Korean War: Counter Attack
By Jay Townsend
Editor’s Note: We began our trilogy of Panzer Grenadier boxed games covering the battles of the Korean War with Korean War: Pusan Perimeter, and it continues with Korean War: Counter Attack. Designer Jay Townsend picks up the story as Counter Attack’s scenario set begins.
The United States/United Nations Forces have withdrawn behind the Naktong River at this point and have gathered a strong enough force to go on the offensive for the first time. But the North Koreans, even after being pounded by U.N. airpower, are still a strong fighting force and unafraid to go head-to-head with the Americans on the Naktong River, even crossing it in several locations before the Americans pushed them back.
The early scenarios from Korean War: Counter Attack show both sides attacking in these fierce engagements with the outcome still in doubt, even with the arrival of strong U.S. reinforcements. With more troops arriving the battlefield turns into a stalemate, yet the North Korean People’s Army is still able to conduct offensive operations until the new United Nations commander, Gen. Douglas MacArthur, launches his “end-around” amphibious landings at Inch’on.
That bold stroke finally breaks open the Pusan Perimeter, allowing the U.N. forces to drive north about a week later. In the Seoul and the surrounding areas, the NKPA put up a good fight against the American Marines. Once their resistance breaks, the 8th Army (including Republic of Korea, or ROK, forces) races north in pursuit, with units competing for distance covered and prisoners taken. P’yongyang, the North Korean capital, falls as the Allies race north to the Yalu River on the Chinese border. Though their supply lines are badly over-stretched, the Allies hope to finish the war quickly, ignoring warnings the Chinese buildup that forms the background of the Korean War series’ third game Intervention.
Before the Chinese attack, the United Nations looked to be victorious. A survey below the 38th Parallel showed over 239 destroyed T34/85 tanks and 74 destroyed SU-76 self-propelled guns against 60 destroyed US tanks. The fighting had been heavy and casualties high but the NKPA was now broken and in full retreat while the United Nations had built up what looked to be a very strong Army. But in the Korean War, the tides of war constantly shift.
Counter Attack picks up where Pusan Perimeter left off, as American and ROK forces are still being pushed and probed across the front as mentioned above. The North Korean political leadership is pushing their armed forces to finish conquering the whole Korean Peninsula. North Korean Premier Kim II Sung had set August 15th as the date for the final victory and liberation of all Korea, even with the growing American strength. The NKPA drive on the Pusan Perimeter from the west along the Chinju-Masan Corridor compelled American Gen. Walton Walker to concentrate all the reinforcements then arriving in Korean for a counter-offensive. Reinforcements included the 5th Regimental Combat Team, 1st Provisional Marine Brigade with supporting tanks and artillery.
The Eighth Army’s greater strength in the southernmost corner of the Perimeter led Walker to attack in this area, the first American counterattack of the war. Up to this point, the American and ROK troops had been falling back to buy time to build up their forces, and the Pusan Perimeter had contracted about as much as it could before it would be lost to the enemy. With the enemy supply lines stretched, and those forces having finally arrived, the time was right to go on the counter-offensive.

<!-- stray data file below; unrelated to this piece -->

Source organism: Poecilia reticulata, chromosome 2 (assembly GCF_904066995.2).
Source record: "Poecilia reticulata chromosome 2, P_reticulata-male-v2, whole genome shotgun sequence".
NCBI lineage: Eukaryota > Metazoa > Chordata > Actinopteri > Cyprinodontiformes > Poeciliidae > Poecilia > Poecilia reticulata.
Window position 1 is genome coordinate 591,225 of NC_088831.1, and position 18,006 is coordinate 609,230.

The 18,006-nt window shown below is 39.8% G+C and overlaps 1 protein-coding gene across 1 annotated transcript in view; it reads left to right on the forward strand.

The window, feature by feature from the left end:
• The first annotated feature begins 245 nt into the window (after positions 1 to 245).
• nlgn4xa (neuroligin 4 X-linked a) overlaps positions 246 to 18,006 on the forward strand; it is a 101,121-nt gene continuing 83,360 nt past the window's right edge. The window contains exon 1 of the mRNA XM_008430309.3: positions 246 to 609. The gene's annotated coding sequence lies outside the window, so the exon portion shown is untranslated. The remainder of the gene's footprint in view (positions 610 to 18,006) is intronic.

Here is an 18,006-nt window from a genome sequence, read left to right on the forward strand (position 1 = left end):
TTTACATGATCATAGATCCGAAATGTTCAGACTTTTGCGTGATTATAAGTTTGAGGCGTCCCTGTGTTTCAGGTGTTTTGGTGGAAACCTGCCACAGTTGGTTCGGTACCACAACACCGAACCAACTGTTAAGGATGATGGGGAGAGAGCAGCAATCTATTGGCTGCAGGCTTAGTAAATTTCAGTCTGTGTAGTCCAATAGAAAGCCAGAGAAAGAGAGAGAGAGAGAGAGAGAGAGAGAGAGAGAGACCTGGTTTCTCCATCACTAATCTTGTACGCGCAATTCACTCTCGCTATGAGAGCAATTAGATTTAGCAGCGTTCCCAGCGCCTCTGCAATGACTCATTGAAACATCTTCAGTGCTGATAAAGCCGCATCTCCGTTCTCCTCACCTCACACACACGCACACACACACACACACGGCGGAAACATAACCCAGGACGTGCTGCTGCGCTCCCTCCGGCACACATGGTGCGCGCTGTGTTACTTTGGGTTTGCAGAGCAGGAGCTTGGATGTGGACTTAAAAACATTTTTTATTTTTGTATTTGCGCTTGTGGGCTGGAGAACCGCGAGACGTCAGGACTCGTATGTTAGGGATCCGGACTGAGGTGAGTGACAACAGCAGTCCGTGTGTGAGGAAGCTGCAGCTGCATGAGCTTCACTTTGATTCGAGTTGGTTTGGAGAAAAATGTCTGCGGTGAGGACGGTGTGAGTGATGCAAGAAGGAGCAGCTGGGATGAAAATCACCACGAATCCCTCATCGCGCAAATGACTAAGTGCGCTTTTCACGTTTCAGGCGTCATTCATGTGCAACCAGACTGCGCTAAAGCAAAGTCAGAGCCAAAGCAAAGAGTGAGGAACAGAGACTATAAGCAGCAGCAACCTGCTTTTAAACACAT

But the NKPA forces are far from dead and have committed over 250 tanks and self-propelled guns to support their own troops. But now the Americans have more than just the light M24 tanks: they receive M4/76 Sherman tanks, M26 Pershing Tanks and some M46 Patton tanks in later scenarios. There are 62 scenarios , including Task Force Kean, The Bloody Gulch and The First Battle of the Naktong Bugle, which in my opinion should stand out as one of the famous battles of American history if the media in 1950 had covered it more thoroughly. There’s also The Taegu Front, The Bowling Alley, Battle Mountain, The Great Naktong Offensive and the famous Marine amphibious landings at Inch’on with some cool amphibious craft and vehicles. Plus The Highway to Seoul, Battle of The Barricades, Task Force Lynch, The Fall of P’yongyang and Death of The 239th Regiment.
This package includes a few British units, more to be added with the Allies supplement later. It also adds U.S. Marine forces. It has the NPKA attacking fiercely followed by a stalemate situation with both sides defending or counter-attacking until the Inch’on landings open things up for the American/British/ROK forces to push north even using a parachute attack to attempt to trap large NKPA forces.
The NKPA add some captured 75mm Recoilless Rifles, 40mm AA guns and bazookas to the mix of new unit/counter types. The underwater bridge markers will also make their appearance and help both sides (especially the communists) camouflage man-made bridges made of sandbags, logs and other materials just under the water’s surface, not easily detected from the air.
Counter Attack gives both sides the chance to attack or defend, plus head-to-head engagements, pursuits, amphibious landings, a seaborne evacuation, an airborne drop, Infantry fights, tank-to-tank battles, urban assaults and hill conquests. Scenarios range in size from small to large.
I feel this will be another winning entry in the Korean War mini-series. Intervention will be the next/third game and will pick up where Counter Attack leaves off. Counter Attack should be a must-buy for Korean War fans and Panzer Grenadier fans or just players wanting to try out a new game. I think it will be a blast, no pun intended!
You can order Korean War: Counter Attack right here.